This is the remote version of a classroom activity I do with corn ears. Students would count the kernels (smooth, wrinkled, purple, yellow) and determine if the ears of corn are the result of a dihybrid cross, RrPp x RrPp.
This gives students the opportunity to apply statically analysis to data sets and determine if they accept or reject the null hypothesis. This set of slides can explain or introduce the concept of chi square analysis before students do this corn genetics assignment.
The slides start with a monohybrid cross (Rr x Rr) which is a little easier to analyze. I usually use a table to help students work chi square problems so that they can calculate Observed – Expected for each trait they are looking at and then sum the column.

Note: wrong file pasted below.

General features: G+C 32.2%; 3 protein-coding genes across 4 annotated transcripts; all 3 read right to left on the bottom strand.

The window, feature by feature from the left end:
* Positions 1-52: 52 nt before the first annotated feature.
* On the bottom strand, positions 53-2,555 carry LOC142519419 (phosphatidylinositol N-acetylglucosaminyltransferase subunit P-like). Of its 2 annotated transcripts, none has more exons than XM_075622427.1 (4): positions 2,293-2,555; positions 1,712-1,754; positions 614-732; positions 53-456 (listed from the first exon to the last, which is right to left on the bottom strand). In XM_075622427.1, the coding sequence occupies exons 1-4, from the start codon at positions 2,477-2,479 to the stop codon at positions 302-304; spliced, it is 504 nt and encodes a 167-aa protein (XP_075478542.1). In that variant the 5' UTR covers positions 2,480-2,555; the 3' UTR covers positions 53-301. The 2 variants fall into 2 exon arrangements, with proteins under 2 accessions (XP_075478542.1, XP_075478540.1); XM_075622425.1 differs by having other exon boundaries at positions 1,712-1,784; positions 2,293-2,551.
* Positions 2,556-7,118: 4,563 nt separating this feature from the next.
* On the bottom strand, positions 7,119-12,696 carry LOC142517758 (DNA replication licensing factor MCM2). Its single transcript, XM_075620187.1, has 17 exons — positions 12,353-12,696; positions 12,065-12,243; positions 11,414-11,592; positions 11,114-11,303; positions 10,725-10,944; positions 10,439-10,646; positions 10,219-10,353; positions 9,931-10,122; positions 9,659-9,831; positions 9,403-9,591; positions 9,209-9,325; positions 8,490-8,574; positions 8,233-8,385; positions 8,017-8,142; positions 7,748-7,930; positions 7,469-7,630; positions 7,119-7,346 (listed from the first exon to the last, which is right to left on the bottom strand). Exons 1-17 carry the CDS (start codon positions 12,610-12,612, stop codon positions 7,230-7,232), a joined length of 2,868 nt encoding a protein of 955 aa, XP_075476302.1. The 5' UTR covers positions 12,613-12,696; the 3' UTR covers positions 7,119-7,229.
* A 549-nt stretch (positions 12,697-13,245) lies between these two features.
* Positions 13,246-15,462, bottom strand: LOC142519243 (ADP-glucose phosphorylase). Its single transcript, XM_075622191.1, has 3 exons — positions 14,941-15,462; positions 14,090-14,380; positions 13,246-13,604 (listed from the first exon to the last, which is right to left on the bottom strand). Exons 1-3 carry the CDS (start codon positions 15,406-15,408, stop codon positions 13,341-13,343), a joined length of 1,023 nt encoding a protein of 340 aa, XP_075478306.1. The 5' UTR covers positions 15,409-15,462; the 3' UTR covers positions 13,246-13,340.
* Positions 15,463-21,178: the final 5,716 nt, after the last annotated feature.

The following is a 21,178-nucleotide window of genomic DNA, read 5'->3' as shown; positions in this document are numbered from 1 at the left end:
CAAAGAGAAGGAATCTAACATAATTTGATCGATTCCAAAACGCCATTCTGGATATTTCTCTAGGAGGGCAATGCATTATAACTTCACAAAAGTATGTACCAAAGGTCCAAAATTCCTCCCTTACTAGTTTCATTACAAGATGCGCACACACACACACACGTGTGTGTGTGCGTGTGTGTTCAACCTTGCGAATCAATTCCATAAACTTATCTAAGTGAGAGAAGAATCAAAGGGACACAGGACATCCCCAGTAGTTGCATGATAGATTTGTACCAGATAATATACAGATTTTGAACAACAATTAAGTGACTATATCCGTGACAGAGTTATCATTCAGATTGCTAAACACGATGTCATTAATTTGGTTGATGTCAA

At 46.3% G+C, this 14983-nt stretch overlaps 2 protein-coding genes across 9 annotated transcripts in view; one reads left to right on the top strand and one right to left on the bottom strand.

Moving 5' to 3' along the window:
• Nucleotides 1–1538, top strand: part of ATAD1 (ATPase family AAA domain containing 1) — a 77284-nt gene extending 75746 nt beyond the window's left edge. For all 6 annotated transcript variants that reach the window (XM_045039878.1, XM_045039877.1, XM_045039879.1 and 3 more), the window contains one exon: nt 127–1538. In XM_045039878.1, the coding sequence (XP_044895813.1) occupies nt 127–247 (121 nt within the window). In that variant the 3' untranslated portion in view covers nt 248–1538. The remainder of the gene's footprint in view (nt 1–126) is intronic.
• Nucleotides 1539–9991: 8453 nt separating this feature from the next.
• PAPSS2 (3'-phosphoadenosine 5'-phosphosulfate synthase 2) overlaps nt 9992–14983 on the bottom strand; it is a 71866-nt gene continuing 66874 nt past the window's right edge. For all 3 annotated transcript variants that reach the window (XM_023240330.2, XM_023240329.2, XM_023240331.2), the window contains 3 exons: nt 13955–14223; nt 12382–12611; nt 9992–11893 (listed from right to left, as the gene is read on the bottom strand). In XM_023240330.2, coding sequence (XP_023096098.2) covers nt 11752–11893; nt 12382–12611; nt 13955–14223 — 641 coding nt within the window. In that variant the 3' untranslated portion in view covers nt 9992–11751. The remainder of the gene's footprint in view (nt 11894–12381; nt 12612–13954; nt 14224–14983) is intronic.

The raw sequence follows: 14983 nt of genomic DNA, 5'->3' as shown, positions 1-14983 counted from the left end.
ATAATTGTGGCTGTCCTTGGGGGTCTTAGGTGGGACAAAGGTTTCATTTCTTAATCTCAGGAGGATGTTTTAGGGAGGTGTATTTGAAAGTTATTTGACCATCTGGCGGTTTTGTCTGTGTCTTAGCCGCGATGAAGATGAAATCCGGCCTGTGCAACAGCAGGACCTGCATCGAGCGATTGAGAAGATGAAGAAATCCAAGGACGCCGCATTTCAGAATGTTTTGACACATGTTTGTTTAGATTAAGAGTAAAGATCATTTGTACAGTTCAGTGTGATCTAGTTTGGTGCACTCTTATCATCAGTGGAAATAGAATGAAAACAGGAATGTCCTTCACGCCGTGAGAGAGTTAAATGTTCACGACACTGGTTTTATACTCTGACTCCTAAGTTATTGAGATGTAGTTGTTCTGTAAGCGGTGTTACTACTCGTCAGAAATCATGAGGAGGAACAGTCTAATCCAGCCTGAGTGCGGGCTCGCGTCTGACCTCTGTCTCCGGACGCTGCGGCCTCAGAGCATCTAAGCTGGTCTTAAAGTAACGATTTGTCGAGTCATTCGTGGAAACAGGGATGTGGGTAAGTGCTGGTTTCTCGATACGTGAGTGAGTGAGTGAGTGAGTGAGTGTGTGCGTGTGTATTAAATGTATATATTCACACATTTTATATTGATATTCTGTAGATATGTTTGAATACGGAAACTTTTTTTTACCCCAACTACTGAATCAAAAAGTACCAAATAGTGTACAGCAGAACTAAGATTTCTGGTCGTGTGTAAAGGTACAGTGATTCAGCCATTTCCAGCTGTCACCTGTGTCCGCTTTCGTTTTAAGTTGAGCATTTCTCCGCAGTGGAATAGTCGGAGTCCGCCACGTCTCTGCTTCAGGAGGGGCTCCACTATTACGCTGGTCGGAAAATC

There are chi square calculators online, but I’ve found that students have just as much trouble with those because they don’t know how to input values. This way, a slow walk though can help them understand where the numbers are coming from.
Though the remote activity isn’t as “organic” pardon the pun, I do have some students who are in class that can use the real corn. One advantage to using a photo is that students should have similar data, which makes it easier to grade.
I also have a classroom set of genetic corn ears that were ordered from Carolina (also available through Amazon) which can be used with my in-person students. I usually combine this part of the genetics unit with an overlap into plant biology, students also perform experiments with Wisconsin Fast plants, though I think this year, I’ll just have to show them as a demo.
If you want students to simply practice analyzing data and applying a “goodness of fit” test, I have this worksheet which gives them a few practice data sets.